The Truth About Holding Back You Need to Know

This Week’s BIG Idea

A while ago, I wrote about the fear of holding back in life. I felt I was holding back when it came to my writing, so recently, I decided to challenge this idea. At first, I was in complete denial. Eventually, I realized that I had a bunch of unpublished articles in Notion about a variety of topics.

Whenever I come across something interesting, I write about it on a Notion page. I started doing this a while ago, even when I was watching movies or shows. The idea was to examine a scene from a popular television show using everything I learned from psychology books, such as Robert Greene’s The Laws of Human Nature. Time went on and I completely forgot about those articles. That said, a lot of people could benefit from them, so why not publish them? I won’t bore you with an endless stream of excuses, but I came up with some pretty creative ones.

While it’s easy to say that holding back is not a good way to live life, let’s examine this further. An exercise I like to practice when something like this happens is a technique I call “worst-case scenario/best-case scenario”. Let’s try this technique with the example I mentioned above. What’s the worst thing that can happen if I post those articles? What about the best thing that can happen? Worst case scenario: nobody cares about the articles I post and they never get any traffic. Best case scenario: someone benefits from what I posted and these new ideas they’re exposed to lead them to action and the article changes their lives.

When I have to confront these scenarios, I think to myself: “The worst that can happen is not so bad, but the best that can happen can change someone’s life.” In other words, there are consequences to holding back. You might find new articles on the site soon and I hope you check them out.

What I’m Working on

How Reading Changed My Life: I just posted a new article on the site. Other than summaries, and the weekly newsletter, I don’t post many articles, but that could change. I believe reading books is one of the most transformative habits anyone can start. In the post, I go over the system that works well for me and hopefully, others can benefit from it.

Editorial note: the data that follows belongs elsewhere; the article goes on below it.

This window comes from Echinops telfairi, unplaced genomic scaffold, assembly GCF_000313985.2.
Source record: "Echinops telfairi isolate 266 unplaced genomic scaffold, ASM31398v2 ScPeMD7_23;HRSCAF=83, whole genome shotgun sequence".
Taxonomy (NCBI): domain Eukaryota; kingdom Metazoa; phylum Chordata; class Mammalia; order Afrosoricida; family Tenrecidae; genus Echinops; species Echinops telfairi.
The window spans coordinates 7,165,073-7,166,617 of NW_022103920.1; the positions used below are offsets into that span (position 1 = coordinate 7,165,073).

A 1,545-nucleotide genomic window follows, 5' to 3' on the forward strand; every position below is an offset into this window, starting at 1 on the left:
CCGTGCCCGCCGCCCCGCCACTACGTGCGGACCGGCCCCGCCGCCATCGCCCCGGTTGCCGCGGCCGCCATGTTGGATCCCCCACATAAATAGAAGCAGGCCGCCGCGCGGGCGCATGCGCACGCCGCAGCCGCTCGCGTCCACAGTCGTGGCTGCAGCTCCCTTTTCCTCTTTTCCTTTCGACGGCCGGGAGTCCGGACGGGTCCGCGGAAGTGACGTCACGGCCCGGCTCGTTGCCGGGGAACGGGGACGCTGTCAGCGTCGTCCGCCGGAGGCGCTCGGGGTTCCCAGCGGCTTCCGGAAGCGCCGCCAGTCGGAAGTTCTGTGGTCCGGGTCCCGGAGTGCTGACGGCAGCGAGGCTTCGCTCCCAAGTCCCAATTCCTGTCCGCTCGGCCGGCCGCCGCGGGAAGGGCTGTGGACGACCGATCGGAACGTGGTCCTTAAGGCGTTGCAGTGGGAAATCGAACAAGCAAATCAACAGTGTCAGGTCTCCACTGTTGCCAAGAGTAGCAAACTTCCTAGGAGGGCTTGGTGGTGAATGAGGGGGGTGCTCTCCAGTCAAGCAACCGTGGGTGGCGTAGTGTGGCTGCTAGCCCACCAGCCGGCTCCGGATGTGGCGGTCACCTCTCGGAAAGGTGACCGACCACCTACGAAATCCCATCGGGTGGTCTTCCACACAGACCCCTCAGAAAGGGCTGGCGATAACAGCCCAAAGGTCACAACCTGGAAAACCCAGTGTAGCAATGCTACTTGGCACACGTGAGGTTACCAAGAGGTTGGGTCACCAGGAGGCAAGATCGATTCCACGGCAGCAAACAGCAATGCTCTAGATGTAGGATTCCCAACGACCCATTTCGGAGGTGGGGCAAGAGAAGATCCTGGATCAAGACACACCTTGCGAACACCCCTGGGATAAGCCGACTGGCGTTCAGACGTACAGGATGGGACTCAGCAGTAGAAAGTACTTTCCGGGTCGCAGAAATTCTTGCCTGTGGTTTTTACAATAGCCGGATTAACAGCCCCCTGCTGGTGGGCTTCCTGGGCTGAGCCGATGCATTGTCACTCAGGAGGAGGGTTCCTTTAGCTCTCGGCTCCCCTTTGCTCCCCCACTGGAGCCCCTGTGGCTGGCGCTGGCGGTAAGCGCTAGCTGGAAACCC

What I’m Listening to

The Morgan Housel Podcast – A Few Thoughts on Spending Money: Out of all the podcasts I listen to, Morgan Housel’s is my favorite. There are no ads, no long interviews, and no fluff. Each podcast is short and to the point. In the latest episode, Housel discusses how people spend money. Spending money says more about you than you might think and the author and podcaster discusses this topic in ten minutes.

What I’m Reading

Welcome to the O.C.: The Oral History by Alan Sepinwall: before streaming, people used to gather around the television at a set time every week to watch their favorite shows. Growing up, I did this for a variety of programs, but one of my favorites was the Fox megahit, The O.C. In this book, Sepinwall interviewed everyone in the show, providing a rare behind-the-scenes look. One of the tenets of Stoicism is reflecting on one’s mortality. What better way to do that than by realizing that this show I used to watch as a teenager just turned twenty years old?

What I’m Watching

Inside the 40 Year-Long Dungeons & Dragons Game: For some reason, I found myself thinking about Dungeons & Dragons the other day. Although I used to play many board games and trading card games when I was young, I never played tabletop D&D. I know there’s a YouTube scene where voice actors get together and play tabletop RPG campaigns for hours on end, but I didn’t know that someone could play the game for decades. Dungeons & Dragons was popular when I was a kid because some video games incorporated its ruleset, but for some reason, there’s something about tabletop gaming that I find irresistible.

This Week’s Quote

“You are perfect as you are, and you can always be better”

Mark Manson

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